An international task force of conservationists has shown that a remarkably simple method of deterring seabirds can save tens of thousands of accidental deaths.
TO recent study published on Namibia’s fishing industry found there was a 98% reduction in the death of albatrosses and other seabirds after laws were passed requiring fishermen to place colored streamers on the back of their boats, which deterred birds from stealing longline fishing nets.
The Royal Society for the Protection of Birds (RSPB) and BirdLife International’s Albatross Task Force (ATF) have teamed up to help prevent endangered species like the albatross from becoming extinct due to bycatch, a fishing term that describes captured but not targeted animals.
Albatrosses are amazing birds, capable of traveling thousands of miles across the oceans without stopping, all while living to be sixty years old. Some species mate for life and return to the same often uninhabited islands dozens of times to raise their young. While many people imagine eagles and condors as the largest birds on Earth, both the largest bird title and the largest wingspan belong to the albatrosses, the great albatross, and the wandering albatross, respectively.
In Namibia, hake and longline trawl fisheries were found to kill a staggering 22,000 to 30,000 birds annually, including the endangered Atlantic yellow-nosed albatross, due to the birds’ tendency to hook on the longline hooks, or colliding with the steel cables that drag the trawl nets.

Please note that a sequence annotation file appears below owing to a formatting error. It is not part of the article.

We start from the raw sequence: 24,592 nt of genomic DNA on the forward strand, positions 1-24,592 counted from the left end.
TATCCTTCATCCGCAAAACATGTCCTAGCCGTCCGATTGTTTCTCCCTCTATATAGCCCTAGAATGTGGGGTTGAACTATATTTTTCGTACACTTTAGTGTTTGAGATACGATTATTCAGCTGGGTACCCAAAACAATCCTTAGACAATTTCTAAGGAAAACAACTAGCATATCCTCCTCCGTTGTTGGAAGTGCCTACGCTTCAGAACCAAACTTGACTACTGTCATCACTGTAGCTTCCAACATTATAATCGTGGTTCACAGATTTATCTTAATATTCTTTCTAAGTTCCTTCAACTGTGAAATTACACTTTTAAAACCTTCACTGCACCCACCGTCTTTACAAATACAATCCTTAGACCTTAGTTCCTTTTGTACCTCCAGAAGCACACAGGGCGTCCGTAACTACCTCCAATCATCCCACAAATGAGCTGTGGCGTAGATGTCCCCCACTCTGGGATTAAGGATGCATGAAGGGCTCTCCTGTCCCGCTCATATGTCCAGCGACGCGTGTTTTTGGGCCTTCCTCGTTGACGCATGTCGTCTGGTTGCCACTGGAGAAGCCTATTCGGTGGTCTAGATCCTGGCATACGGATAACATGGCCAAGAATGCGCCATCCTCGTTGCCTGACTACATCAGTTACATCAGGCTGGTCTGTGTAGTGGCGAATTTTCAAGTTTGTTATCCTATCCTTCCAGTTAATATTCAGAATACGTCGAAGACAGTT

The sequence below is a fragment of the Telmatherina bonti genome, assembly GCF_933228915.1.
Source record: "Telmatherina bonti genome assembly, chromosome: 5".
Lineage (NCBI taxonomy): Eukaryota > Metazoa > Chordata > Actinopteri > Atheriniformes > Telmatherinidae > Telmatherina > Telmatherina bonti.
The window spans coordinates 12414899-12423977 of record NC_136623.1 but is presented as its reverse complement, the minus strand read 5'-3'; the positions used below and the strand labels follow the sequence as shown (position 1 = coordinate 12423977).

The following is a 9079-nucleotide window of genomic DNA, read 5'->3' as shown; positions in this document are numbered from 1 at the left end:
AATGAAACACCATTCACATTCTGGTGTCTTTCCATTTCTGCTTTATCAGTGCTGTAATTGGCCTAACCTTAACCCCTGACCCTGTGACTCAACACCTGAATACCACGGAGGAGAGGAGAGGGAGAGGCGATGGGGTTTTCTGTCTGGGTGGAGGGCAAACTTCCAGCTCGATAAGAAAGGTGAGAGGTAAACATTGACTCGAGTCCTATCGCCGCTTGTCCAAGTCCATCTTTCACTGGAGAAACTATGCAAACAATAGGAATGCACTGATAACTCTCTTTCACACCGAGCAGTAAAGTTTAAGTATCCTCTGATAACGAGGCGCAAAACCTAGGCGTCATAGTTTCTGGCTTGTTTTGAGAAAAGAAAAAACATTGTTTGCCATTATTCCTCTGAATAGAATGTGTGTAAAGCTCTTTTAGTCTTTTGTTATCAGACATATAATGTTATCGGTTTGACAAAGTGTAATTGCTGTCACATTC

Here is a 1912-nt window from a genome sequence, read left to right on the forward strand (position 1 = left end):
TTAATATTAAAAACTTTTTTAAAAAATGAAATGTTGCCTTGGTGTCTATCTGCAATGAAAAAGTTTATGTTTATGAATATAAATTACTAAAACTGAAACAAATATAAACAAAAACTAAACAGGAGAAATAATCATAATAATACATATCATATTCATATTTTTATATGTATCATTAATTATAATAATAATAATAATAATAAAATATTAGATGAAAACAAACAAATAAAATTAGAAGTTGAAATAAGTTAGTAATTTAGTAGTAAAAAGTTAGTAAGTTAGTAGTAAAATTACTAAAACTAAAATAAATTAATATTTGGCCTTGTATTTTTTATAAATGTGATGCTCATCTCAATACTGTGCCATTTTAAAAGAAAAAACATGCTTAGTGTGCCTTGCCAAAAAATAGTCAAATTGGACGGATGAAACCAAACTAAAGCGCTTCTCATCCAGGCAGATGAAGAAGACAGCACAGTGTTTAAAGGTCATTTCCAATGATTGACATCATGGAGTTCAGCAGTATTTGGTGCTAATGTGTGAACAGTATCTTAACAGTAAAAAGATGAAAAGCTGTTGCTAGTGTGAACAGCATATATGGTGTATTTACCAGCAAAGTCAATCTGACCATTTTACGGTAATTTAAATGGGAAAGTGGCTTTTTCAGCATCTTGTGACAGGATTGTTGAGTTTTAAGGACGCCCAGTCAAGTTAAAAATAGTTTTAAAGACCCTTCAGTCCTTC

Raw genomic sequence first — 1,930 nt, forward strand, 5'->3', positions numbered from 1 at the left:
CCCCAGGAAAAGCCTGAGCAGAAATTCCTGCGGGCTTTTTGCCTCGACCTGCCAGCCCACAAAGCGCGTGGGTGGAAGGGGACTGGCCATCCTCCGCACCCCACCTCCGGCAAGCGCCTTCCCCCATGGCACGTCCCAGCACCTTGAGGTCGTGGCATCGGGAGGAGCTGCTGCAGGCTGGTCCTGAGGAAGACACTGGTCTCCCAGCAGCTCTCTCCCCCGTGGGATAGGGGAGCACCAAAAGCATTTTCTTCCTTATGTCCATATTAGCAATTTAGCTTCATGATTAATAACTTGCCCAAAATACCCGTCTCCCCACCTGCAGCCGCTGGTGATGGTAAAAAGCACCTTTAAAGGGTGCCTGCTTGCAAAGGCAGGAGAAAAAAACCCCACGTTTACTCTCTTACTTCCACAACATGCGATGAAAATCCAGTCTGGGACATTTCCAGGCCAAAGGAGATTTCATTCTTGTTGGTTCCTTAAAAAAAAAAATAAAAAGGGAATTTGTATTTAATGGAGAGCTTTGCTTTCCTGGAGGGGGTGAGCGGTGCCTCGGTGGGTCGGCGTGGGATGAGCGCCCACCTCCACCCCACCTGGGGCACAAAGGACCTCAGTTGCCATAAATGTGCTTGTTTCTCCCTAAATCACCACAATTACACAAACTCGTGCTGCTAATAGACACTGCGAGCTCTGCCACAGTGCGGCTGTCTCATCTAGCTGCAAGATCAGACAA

“It’s hard to imagine that so many birds are killed in individual fisheries annually, especially for the fishermen themselves who see a lot of birds gathered behind their boats and maybe only bring in 1 or 2 in one set.” Rory Crawford, Catch Program Manager incidental to the RSPB, said Ecomagazine.
“But the cumulative effect for albatrosses in particular has been devastating: 15 of the 22 species are threatened with extinction. Fortunately, this is a problem for which there are simple and elegant solutions. “
These solutions are known as “streamer lines”. A colored pole mounted to the stern of a fishing trawler is strung along colored ropes, which either through movement or color scheme – scientists are not sure yet – act as the marine equivalent of a scarecrow.
As birds, which can include not only albatrosses but petrels as well, approach the fishing boat with the idea of catching an easy meal of fish or bait hanging from long fishing lines, the streamer lines make them take a second guess. .
“It’s part of the shine and then the movement, it’s been very, very effective around the world, other nations have reported successes besides Namibia,” Titus Shaanika, Namibian conservationist and study co-author, told the BBC.
The scarecrow lines were enforced by law, but according to Shaanika, it was not a huge challenge to reach out to the hake fishermen and convince them of the value of the birds, and why the simple solution was worth the small investment of time and energy.
These other successes include in South America and South Africa, a good thing since seabirds are one of the most vulnerable groups of animals.
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